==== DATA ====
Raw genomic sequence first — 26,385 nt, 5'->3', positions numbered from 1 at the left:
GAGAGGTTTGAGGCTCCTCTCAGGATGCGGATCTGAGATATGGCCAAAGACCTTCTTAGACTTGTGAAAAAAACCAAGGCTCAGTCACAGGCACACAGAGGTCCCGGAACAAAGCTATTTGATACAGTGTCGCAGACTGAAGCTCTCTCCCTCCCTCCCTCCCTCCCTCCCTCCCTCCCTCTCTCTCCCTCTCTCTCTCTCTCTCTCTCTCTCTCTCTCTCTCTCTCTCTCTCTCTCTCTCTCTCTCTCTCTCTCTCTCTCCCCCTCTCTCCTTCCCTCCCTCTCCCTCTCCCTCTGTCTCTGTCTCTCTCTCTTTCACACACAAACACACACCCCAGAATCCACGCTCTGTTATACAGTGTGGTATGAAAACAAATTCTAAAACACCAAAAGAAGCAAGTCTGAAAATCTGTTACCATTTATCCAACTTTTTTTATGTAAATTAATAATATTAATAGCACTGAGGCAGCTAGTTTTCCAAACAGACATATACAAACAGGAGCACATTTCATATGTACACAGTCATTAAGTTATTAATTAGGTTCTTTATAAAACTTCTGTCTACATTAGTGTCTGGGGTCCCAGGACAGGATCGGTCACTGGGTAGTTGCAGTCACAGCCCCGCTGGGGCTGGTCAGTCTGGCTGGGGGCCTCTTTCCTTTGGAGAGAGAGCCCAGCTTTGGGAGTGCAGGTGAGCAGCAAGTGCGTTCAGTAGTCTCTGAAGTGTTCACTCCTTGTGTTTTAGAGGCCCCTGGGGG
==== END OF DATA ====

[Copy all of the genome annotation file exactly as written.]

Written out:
Raw genomic sequence first — 26,385 nt, 5'->3', positions numbered from 1 at the left:
GAGAGGTTTGAGGCTCCTCTCAGGATGCGGATCTGAGATATGGCCAAAGACCTTCTTAGACTTGTGAAAAAAACCAAGGCTCAGTCACAGGCACACAGAGGTCCCGGAACAAAGCTATTTGATACAGTGTCGCAGACTGAAGCTCTCTCCCTCCCTCCCTCCCTCCCTCCCTCCCTCCCTCTCTCTCCCTCTCTCTCTCTCTCTCTCTCTCTCTCTCTCTCTCTCTCTCTCTCTCTCTCTCTCTCTCTCTCTCTCTCTCTCCCCCTCTCTCCTTCCCTCCCTCTCCCTCTCCCTCTGTCTCTGTCTCTCTCTCTTTCACACACAAACACACACCCCAGAATCCACGCTCTGTTATACAGTGTGGTATGAAAACAAATTCTAAAACACCAAAAGAAGCAAGTCTGAAAATCTGTTACCATTTATCCAACTTTTTTTATGTAAATTAATAATATTAATAGCACTGAGGCAGCTAGTTTTCCAAACAGACATATACAAACAGGAGCACATTTCATATGTACACAGTCATTAAGTTATTAATTAGGTTCTTTATAAAACTTCTGTCTACATTAGTGTCTGGGGTCCCAGGACAGGATCGGTCACTGGGTAGTTGCAGTCACAGCCCCGCTGGGGCTGGTCAGTCTGGCTGGGGGCCTCTTTCCTTTGGAGAGAGAGCCCAGCTTTGGGAGTGCAGGTGAGCAGCAAGTGCGTTCAGTAGTCTCTGAAGTGTTCACTCCTTGTGTTTTAGAGGCCCCTGGGGG